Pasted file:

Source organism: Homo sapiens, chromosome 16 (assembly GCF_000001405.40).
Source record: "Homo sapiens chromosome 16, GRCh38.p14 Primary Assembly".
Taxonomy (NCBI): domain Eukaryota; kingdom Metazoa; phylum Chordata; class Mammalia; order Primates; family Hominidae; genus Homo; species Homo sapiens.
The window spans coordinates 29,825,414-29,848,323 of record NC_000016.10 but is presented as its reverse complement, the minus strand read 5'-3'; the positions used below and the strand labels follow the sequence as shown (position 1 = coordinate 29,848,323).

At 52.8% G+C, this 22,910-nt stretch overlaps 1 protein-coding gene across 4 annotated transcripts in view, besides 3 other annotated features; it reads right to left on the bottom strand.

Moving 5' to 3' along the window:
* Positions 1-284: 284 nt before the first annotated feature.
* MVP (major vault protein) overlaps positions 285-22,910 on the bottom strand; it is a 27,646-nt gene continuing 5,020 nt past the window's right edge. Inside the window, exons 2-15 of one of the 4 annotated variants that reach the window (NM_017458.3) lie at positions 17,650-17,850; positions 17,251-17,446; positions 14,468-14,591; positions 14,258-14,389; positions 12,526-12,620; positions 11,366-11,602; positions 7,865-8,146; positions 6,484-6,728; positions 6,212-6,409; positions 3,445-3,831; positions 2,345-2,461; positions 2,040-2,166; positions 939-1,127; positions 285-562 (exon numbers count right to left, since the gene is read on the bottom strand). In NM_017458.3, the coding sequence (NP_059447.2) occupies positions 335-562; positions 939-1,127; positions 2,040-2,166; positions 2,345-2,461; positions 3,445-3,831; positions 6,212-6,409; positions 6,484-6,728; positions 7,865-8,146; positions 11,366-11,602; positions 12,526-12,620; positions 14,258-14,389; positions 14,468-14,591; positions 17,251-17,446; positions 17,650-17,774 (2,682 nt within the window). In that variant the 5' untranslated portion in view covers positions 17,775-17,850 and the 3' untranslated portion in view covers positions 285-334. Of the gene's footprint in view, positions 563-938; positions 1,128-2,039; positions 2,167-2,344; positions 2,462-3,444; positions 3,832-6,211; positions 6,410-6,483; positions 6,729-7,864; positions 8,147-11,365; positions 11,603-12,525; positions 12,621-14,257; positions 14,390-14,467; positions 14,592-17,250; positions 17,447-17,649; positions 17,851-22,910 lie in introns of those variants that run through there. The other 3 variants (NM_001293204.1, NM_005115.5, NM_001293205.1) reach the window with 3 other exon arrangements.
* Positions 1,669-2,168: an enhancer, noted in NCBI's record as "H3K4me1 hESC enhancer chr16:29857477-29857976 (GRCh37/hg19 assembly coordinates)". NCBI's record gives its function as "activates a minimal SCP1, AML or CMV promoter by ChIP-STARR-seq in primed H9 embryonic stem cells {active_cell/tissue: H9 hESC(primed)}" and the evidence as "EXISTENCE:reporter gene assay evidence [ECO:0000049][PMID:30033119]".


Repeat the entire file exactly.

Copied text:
Source organism: Homo sapiens, chromosome 16 (assembly GCF_000001405.40).
Source record: "Homo sapiens chromosome 16, GRCh38.p14 Primary Assembly".
Taxonomy (NCBI): domain Eukaryota; kingdom Metazoa; phylum Chordata; class Mammalia; order Primates; family Hominidae; genus Homo; species Homo sapiens.
The window spans coordinates 29,825,414-29,848,323 of record NC_000016.10 but is presented as its reverse complement, the minus strand read 5'-3'; the positions used below and the strand labels follow the sequence as shown (position 1 = coordinate 29,848,323).

At 52.8% G+C, this 22,910-nt stretch overlaps 1 protein-coding gene across 4 annotated transcripts in view, besides 3 other annotated features; it reads right to left on the bottom strand.

Moving 5' to 3' along the window:
* Positions 1-284: 284 nt before the first annotated feature.
* MVP (major vault protein) overlaps positions 285-22,910 on the bottom strand; it is a 27,646-nt gene continuing 5,020 nt past the window's right edge. Inside the window, exons 2-15 of one of the 4 annotated variants that reach the window (NM_017458.3) lie at positions 17,650-17,850; positions 17,251-17,446; positions 14,468-14,591; positions 14,258-14,389; positions 12,526-12,620; positions 11,366-11,602; positions 7,865-8,146; positions 6,484-6,728; positions 6,212-6,409; positions 3,445-3,831; positions 2,345-2,461; positions 2,040-2,166; positions 939-1,127; positions 285-562 (exon numbers count right to left, since the gene is read on the bottom strand). In NM_017458.3, the coding sequence (NP_059447.2) occupies positions 335-562; positions 939-1,127; positions 2,040-2,166; positions 2,345-2,461; positions 3,445-3,831; positions 6,212-6,409; positions 6,484-6,728; positions 7,865-8,146; positions 11,366-11,602; positions 12,526-12,620; positions 14,258-14,389; positions 14,468-14,591; positions 17,251-17,446; positions 17,650-17,774 (2,682 nt within the window). In that variant the 5' untranslated portion in view covers positions 17,775-17,850 and the 3' untranslated portion in view covers positions 285-334. Of the gene's footprint in view, positions 563-938; positions 1,128-2,039; positions 2,167-2,344; positions 2,462-3,444; positions 3,832-6,211; positions 6,410-6,483; positions 6,729-7,864; positions 8,147-11,365; positions 11,603-12,525; positions 12,621-14,257; positions 14,390-14,467; positions 14,592-17,250; positions 17,447-17,649; positions 17,851-22,910 lie in introns of those variants that run through there. The other 3 variants (NM_001293204.1, NM_005115.5, NM_001293205.1) reach the window with 3 other exon arrangements.
* Positions 1,669-2,168: an enhancer, noted in NCBI's record as "H3K4me1 hESC enhancer chr16:29857477-29857976 (GRCh37/hg19 assembly coordinates)". NCBI's record gives its function as "activates a minimal SCP1, AML or CMV promoter by ChIP-STARR-seq in primed H9 embryonic stem cells {active_cell/tissue: H9 hESC(primed)}" and the evidence as "EXISTENCE:reporter gene assay evidence [ECO:0000049][PMID:30033119]".